DISABILITY SSTATEMENT: This course is open to all students who meet the academic requirements for
DISABILITY SSTATEMENT: This course is open to all students who meet the academic
requirements for participation. Any student who has a need for accommodation based on the impact
of a disability should contact the instructor privately to discuss the specific situation as soon as
possible. Contact Disability Resources and Services at2l5-204-1280 in 1000 Ritter Annex to
coordinate reasonable accommodations for students with documented disabilities.
All written work must be original. Cheating or plagiarism (claiming someone else's ideas or written work as
your own) will not be tolerated. Failure to comply with this aspect of the course will result in severe academic
consequences. Anyone caught in these activities will be given a failing grade for the paper/exam and for the
course. Additionally, an official letter will be written to the academic dean, along with a recommendation that
your case go before the University Disciplinary Committee. The following text is taken verbatim from the
University's policy on Academic Honesty:
Temple University believes strongly in academic honesty and integrity. Plagiarism and academic cheating are,
therefore, prohibited. Essential to intellectual growth is the development of independent thought and a respect
for the thoughts of others. The prohibition against plagiarism and cheating is intended to foster this
independence and respect.
Plagiarism is the unacknowledged use of another person's labor, another person's ideas, another person's
words, another person's assistance. Normally, all work done for courses --papers, examinations, homework
exercises, laboratory reports, oral presentations --is expected to be the individual effort of the student
presenting the work. Any assistance must be reported to the instructor. If the work has entailed consulting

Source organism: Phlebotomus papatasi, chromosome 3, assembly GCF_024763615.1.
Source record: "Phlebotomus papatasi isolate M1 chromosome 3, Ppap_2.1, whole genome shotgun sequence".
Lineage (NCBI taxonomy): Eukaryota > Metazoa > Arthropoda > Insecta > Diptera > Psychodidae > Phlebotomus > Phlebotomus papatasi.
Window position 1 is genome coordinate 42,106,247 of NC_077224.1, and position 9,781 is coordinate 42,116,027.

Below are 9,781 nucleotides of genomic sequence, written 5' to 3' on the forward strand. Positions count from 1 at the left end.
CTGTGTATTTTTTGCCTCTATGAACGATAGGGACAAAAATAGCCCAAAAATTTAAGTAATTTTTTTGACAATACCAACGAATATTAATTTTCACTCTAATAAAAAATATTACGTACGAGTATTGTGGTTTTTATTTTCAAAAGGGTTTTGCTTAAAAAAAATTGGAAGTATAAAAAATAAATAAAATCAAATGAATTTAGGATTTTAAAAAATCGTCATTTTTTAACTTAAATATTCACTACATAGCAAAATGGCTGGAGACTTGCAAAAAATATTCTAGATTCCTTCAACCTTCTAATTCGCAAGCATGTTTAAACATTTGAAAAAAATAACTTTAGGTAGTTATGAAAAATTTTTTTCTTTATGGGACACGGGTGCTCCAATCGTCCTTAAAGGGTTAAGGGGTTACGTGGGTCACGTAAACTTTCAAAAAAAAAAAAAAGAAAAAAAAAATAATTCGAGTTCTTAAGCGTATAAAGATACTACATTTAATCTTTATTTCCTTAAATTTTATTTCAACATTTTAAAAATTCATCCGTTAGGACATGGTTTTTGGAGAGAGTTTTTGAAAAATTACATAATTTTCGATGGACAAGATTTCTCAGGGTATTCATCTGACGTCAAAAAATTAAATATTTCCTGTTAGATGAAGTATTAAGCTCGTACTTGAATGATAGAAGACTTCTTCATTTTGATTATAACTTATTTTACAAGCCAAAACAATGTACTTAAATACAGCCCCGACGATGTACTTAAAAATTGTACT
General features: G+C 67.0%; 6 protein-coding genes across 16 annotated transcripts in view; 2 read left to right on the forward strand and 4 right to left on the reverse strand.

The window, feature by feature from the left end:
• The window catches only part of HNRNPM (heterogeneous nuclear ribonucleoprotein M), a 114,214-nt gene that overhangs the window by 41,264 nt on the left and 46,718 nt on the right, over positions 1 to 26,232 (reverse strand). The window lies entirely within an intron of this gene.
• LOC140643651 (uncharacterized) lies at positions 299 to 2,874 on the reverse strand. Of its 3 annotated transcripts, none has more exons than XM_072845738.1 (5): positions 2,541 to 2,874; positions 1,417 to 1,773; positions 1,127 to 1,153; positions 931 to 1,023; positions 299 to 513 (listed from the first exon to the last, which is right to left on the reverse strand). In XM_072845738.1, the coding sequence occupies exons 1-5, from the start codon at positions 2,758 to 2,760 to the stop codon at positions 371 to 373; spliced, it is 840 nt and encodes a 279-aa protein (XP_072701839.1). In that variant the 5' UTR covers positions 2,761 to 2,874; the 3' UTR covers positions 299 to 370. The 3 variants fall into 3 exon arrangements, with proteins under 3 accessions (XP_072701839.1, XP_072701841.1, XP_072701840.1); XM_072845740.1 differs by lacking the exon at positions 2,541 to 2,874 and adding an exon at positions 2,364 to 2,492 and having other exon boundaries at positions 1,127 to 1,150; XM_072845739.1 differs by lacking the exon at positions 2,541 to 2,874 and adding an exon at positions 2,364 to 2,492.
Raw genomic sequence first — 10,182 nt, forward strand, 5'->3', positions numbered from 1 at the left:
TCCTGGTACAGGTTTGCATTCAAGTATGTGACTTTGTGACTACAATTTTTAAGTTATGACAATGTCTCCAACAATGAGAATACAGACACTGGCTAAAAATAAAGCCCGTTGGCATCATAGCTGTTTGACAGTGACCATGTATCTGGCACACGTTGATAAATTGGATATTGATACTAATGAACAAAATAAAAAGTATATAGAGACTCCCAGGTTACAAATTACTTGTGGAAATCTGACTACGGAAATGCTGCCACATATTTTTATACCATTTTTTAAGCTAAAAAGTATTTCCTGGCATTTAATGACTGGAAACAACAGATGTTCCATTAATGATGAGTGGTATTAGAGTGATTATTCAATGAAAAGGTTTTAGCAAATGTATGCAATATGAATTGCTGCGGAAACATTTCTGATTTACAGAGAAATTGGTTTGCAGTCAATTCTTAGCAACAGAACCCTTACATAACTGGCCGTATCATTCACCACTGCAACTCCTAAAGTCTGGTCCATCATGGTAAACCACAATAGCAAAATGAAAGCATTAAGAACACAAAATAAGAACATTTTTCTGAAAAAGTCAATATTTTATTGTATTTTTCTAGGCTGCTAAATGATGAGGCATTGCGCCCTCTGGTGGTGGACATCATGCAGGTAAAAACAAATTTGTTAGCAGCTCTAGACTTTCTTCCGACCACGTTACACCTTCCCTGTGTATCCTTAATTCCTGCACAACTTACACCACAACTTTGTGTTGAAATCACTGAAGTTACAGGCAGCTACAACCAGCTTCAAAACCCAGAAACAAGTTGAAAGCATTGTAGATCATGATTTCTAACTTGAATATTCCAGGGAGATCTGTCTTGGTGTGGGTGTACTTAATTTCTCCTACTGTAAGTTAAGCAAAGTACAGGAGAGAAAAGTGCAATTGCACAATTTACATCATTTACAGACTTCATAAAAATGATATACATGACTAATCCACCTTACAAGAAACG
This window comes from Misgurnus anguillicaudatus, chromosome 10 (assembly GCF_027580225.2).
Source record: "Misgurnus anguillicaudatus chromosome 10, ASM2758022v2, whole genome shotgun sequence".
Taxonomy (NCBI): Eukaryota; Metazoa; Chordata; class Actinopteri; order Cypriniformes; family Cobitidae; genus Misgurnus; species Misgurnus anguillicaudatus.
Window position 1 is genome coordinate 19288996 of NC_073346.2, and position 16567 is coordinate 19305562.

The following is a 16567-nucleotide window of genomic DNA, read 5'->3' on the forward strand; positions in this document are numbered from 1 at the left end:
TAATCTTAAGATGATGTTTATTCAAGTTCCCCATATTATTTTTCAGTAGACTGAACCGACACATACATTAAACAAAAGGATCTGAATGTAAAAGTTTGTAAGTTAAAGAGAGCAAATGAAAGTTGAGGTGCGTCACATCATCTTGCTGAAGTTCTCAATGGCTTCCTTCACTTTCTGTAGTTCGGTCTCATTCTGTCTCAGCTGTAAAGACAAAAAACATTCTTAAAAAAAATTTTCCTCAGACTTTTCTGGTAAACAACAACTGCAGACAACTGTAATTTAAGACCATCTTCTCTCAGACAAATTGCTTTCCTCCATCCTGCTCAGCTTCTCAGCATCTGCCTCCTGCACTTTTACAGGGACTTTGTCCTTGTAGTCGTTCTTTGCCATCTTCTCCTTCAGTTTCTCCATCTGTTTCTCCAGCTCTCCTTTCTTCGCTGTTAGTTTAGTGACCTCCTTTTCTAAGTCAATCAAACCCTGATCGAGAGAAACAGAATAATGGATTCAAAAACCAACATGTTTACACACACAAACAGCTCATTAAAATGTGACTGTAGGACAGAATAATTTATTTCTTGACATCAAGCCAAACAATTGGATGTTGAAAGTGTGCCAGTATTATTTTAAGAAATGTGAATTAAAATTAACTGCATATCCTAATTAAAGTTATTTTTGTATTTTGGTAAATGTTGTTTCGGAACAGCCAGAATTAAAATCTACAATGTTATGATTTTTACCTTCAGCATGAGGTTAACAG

other resources --journals, books, or other media --these resources must be cited in a manner appropriate to the
course. lt is the instructor's responsibility to indicate the appropriate manner of citation. Everything used from
other sources --suggestions for organization of ideas, ideas themselves, or actual language --must be cited.
Failure to cite borrowed material constitutes plagiarism. Undocumented use of materials from the World Wide
Web is plagiarism.
Academic cheating is, generall¡ the thwarting or breaking of the general rules of academic work or the
specific rules of the individual courses. It includes falsi$ring data; submitting, without the instructor's
approval, work in one course which was done for another; helping others to plagiaúze or cheat from one's own
or another's work; or actually doing the work of another person.
Students must assume that all graded assignments , quizzes, and tests are to be completed individually unless
otherwise noted in writing in this syllabus. I reserve the right to refer any cases of suspected plagiarism or
cheating to the University
Disciplinary Committee; I also reserve the right to assign a grade of "F" for the given paper, quiz,test, and for
the course. \
STATEMENT OF ACADEMIC FREEDOM: Freedom to teach and freedom to learn are inseparable facets of
STATEMENT OF ACADEMIC FREEDOM: Freedom to teach and freedom to learn are inseparable
facets of academic freedom. The University has adopted a policy on Student and Faculty Academic
Rights and Responsibilities (Policy # 03.70.02) which can be accessed through this
link: :http :/policies.temple.edulgetdoc.asp?policyno+O3.70.02.
Required Texts:
The Bible, any translation,
The Epic of Gilgamesh
Homer, The llliad
Plato, The Trial and Death of Socrates
Plato, The Symposium
The Bhagavad Gita
Sappho, Poems
Shakespeare, William: Hamlet
Schedule of Readings
Week One: Introduction
January 12: handout
January 14: handout
January 16: handout
Unit One: Reason as Process; Reason as Structure
The texts in this unit deal with the nature of rational discourse as a way of acquiring knowledge
and solving life's personal, political and moral conundrums. The assumption of the f,nst
Rationalists -- Athenians of the Golden Age (c.400 B.C.) -
was that reality had a rational
structure but that it was so vast that the possibilities for exploring it were essentially infinite.